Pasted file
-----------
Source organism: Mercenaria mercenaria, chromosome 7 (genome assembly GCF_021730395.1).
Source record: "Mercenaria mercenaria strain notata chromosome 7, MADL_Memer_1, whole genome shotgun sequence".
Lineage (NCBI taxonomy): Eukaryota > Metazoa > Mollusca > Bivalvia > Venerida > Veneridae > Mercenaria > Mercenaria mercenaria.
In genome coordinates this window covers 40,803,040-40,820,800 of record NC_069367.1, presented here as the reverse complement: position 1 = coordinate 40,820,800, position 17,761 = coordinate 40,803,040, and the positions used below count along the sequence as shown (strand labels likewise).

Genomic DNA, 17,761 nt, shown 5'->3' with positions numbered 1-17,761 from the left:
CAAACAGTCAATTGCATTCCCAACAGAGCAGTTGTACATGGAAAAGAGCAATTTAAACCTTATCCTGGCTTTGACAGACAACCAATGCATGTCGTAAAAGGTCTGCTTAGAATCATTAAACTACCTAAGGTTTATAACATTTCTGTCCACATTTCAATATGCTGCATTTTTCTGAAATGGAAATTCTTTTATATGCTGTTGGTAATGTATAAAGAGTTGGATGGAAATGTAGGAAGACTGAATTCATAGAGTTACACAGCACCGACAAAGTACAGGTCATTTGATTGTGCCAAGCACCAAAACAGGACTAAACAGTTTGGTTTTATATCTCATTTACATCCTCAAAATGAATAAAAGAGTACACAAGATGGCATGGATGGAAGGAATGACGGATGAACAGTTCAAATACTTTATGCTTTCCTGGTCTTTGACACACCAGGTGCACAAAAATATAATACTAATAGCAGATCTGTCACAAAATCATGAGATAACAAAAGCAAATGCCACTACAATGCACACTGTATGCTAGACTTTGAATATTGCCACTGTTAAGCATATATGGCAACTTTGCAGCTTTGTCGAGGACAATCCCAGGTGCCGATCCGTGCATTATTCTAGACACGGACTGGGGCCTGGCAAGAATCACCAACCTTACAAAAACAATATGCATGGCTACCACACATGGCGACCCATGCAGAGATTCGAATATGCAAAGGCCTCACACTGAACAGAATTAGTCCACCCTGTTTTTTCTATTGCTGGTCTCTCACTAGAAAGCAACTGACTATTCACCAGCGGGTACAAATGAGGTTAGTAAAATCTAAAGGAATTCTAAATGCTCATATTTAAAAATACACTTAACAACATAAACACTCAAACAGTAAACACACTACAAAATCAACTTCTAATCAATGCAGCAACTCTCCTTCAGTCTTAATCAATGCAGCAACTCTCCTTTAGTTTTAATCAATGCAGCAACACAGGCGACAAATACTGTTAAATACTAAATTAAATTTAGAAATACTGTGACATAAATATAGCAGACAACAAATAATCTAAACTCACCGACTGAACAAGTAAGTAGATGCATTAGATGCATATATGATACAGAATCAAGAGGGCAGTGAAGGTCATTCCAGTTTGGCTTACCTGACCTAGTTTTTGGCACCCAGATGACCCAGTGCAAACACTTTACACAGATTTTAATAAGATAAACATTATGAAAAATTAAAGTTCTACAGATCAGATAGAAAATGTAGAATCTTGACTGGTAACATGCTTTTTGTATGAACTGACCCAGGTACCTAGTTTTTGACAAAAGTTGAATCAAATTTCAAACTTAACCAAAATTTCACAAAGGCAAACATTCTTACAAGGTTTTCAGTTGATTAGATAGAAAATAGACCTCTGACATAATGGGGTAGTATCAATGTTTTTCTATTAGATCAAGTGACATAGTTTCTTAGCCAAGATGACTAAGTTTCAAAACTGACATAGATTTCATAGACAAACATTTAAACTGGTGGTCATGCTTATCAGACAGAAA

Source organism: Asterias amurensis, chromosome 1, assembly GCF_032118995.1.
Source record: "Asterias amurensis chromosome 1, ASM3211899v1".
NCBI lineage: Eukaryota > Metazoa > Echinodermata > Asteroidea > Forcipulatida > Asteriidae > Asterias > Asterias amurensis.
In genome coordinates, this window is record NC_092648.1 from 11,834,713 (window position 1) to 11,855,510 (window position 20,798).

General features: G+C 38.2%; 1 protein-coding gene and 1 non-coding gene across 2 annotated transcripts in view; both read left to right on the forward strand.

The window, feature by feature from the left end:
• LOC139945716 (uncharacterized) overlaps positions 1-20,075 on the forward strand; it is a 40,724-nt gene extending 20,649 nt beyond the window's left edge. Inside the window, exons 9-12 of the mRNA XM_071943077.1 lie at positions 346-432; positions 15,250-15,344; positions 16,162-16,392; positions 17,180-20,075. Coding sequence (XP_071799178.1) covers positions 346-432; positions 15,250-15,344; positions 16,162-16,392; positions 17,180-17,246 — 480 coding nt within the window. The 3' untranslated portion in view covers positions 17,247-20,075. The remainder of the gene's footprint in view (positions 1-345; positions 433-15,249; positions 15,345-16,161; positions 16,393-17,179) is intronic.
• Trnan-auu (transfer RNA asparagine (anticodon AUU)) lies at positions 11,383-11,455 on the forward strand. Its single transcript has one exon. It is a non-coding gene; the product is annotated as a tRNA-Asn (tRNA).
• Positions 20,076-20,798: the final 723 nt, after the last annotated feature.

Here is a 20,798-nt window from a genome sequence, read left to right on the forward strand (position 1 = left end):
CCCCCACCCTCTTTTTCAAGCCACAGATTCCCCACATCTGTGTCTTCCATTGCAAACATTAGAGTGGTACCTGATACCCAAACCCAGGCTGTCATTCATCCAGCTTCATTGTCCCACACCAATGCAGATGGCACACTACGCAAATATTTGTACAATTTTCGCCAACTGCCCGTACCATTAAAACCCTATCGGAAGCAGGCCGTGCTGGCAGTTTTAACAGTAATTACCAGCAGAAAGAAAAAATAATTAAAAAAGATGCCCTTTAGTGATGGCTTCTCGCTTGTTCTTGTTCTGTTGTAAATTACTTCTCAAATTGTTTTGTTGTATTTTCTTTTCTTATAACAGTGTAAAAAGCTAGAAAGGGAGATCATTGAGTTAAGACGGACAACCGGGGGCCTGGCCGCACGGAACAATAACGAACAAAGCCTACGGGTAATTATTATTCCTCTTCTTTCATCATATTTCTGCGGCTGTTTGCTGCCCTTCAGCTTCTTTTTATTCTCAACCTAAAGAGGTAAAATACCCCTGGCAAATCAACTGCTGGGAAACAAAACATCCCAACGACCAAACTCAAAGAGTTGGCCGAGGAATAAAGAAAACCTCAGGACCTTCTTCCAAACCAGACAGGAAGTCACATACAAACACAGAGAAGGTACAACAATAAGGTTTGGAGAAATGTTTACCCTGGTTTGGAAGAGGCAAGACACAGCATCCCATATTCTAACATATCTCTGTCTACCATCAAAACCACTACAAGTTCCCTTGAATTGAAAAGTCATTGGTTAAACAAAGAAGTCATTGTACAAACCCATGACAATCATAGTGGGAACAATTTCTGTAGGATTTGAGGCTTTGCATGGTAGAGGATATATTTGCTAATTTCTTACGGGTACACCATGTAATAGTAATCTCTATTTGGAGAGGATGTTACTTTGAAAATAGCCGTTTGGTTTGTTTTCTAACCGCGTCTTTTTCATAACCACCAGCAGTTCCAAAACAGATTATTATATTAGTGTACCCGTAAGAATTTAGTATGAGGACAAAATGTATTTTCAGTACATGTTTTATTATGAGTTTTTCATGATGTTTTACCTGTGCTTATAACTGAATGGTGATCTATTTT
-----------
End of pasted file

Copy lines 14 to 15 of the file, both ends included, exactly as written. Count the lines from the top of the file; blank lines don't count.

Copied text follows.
• Trnan-auu (transfer RNA asparagine (anticodon AUU)) lies at positions 11,383-11,455 on the forward strand. Its single transcript has one exon. It is a non-coding gene; the product is annotated as a tRNA-Asn (tRNA).
• Positions 20,076-20,798: the final 723 nt, after the last annotated feature.